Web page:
Today I’d like to discuss a beautiful inequality in graph theory, namely the crossing number inequality. This inequality gives a useful bound on how far a given graph is from being planar, and has a number of applications, for instance to sum-product estimates. Its proof is also an excellent example of the amplification trick in action; here the main source of amplification is the freedom to pass to subobjects, which is a freedom which I didn’t touch upon in the previous post on amplification. The crossing number inequality (and its proof) is well known among graph theorists but perhaps not among the wider mathematical community, so I thought I would publicise it here.

In this post, when I talk about a graph, I mean an abstract collection of vertices V, together with some abstract edges E joining pairs of vertices together. We will assume that the graph is undirected (the edges do not have a preferred orientation), loop-free (an edge cannot begin and start at the same vertex), and multiplicity-free (any pair of vertices is joined by at most one edge). More formally, we can model all this by viewing E as a subset of $\binom{V}{2} := \{ e \subset V: |e|=2 \}$, the set of 2-element subsets of V, and we view the graph G as an ordered pair G = (V,E). (The notation is set up so that $|\binom{V}{2}| = \binom{|V|}{2}$.)

Now one of the great features of graphs, as opposed to some other abstract maths concepts, is that they are easy to draw: the abstract vertices become dots on a plane, while the edges become line segments or curves connecting these dots. [To avoid some technicalities we do not allow these curves to pass through the dots, except if the curve is terminating at that dot.] Let us informally refer to such a concrete representation D of a graph G as a drawing of that graph. Clearly, any non-trivial graph is going to have an infinite number of possible drawings. In some of these drawings, a pair of edges might cross each other; in other drawings, all edges might be disjoint (except of course at the vertices, where edges with a common endpoint are obliged to meet). If G has a drawing D of the latter type, we say that the graph G is planar.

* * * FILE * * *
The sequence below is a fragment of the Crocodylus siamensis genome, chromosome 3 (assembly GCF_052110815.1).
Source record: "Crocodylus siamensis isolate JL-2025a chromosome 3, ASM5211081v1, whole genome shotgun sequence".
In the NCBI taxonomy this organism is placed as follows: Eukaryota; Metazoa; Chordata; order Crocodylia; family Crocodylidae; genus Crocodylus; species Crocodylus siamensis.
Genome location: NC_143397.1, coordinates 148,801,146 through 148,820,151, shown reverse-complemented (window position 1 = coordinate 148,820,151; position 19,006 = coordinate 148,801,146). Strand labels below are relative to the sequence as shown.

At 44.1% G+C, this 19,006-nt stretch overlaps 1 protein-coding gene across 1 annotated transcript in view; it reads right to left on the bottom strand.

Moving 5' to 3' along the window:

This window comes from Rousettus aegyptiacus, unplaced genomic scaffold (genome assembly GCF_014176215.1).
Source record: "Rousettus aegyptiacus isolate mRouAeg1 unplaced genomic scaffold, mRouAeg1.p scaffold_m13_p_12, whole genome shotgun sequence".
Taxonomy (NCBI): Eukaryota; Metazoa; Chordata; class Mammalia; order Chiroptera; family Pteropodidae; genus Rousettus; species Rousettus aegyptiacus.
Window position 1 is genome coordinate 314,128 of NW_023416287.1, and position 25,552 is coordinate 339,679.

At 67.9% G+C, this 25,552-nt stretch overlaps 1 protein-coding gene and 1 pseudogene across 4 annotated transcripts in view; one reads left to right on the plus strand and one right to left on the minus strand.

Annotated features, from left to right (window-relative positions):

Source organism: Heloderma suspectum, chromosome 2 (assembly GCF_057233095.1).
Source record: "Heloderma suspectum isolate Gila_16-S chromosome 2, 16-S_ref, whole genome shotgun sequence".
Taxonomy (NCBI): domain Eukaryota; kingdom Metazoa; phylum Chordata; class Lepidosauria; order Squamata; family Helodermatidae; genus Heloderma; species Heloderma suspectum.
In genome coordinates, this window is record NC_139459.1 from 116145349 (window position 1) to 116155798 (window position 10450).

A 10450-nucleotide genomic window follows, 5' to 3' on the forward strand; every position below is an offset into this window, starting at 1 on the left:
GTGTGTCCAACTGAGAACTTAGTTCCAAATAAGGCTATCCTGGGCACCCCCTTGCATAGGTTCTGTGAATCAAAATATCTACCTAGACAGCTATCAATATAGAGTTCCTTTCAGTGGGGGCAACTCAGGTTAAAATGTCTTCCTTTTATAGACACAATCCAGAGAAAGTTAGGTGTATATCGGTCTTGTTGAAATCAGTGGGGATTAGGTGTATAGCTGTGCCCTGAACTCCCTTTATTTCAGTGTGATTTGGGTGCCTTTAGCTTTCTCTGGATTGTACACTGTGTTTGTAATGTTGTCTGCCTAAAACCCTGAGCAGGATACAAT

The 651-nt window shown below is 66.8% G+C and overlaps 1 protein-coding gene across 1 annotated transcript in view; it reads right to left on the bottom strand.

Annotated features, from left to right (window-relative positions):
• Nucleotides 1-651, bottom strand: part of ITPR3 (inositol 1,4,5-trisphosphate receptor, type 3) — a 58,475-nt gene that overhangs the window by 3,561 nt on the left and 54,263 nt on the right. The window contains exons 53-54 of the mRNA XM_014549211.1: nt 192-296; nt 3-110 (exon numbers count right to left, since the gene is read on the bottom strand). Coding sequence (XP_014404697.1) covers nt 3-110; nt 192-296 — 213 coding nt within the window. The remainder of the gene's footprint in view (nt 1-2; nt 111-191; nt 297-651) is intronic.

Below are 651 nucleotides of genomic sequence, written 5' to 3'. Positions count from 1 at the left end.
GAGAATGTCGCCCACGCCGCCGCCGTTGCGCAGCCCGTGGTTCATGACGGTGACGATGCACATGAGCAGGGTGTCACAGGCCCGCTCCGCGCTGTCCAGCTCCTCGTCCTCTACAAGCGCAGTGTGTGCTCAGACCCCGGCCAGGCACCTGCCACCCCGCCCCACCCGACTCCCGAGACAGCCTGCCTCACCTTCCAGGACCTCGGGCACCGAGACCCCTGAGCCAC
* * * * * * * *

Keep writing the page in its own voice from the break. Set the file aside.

Given an abstract graph G, or a drawing thereof, it is not always obvious as to whether that graph is planar; just because the drawing that you currently possess of G contains crossings, does not necessarily mean that all drawings of G do. The wonderful little web game “Planarity” illustrates this point excellently. Nevertheless, there are definitely graphs which are not planar; in particular the complete graph $K_5$ on five vertices, and the complete bipartite graph $K_{3,3}$ on two sets of three vertices, are non-planar.  There is in fact a famous theorem of Kuratowski that says that these two graphs are the only “source” of non-planarity, in the sense that any non-planar graph contains (a subdivision of) one of these graphs as a subgraph. (There is of course the even more famous four-colour theorem that asserts that every planar graphs is four-colourable, but this is not the topic of my post today.)

Intuitively, if we fix the number of vertices |V|, and increase the number of edges |E|, then the graph should become “increasingly non-planar”; conversely, if we keep the same number of edges |E| but spread them amongst a greater number of vertices |V|, then the graph should become “increasingly planar”. Is there a quantitative way to measure the “non-planarity” of a graph, and to formalise the above intuition as some sort of inequality?

It turns out that there is an elegant inequality that does precisely this, known as the crossing number inequality. It was first discovered by Ajtai-Chvátal-Newborn-Szemerédi and by Leighton (the latter being motivated by optimising VLSI designs). Nowadays it can be proven by two elegant amplifications of Euler’s formula, as we shall see.

If D is a drawing of a graph G, we define cr(D) to be the total number of crossings – where pairs of edges intersect at a point, for a reason other than sharing a common vertex. (If multiple edges intersect at the same point, each pair of edges counts once.) We then define the crossing number cr(G) of G to be the minimal value of cr(D) as D ranges over the drawings of G. Thus for instance cr(G)=0 if and only if G is planar. One can also verify that the two graphs $K_5$ and $K_{3,3}$ have a crossing number of 1. This quantity cr(G) will be the measure of how non-planar our graph G is. The problem is to relate this quantity in terms of the number of vertices |V| and the number of edges |E|. We of course do not expect an exact identity relating these three quantities (two graphs with the same number of vertices and edges may have a different number of crossing numbers), so will settle for good upper and lower bounds on cr(G) in terms of |V| and |E|.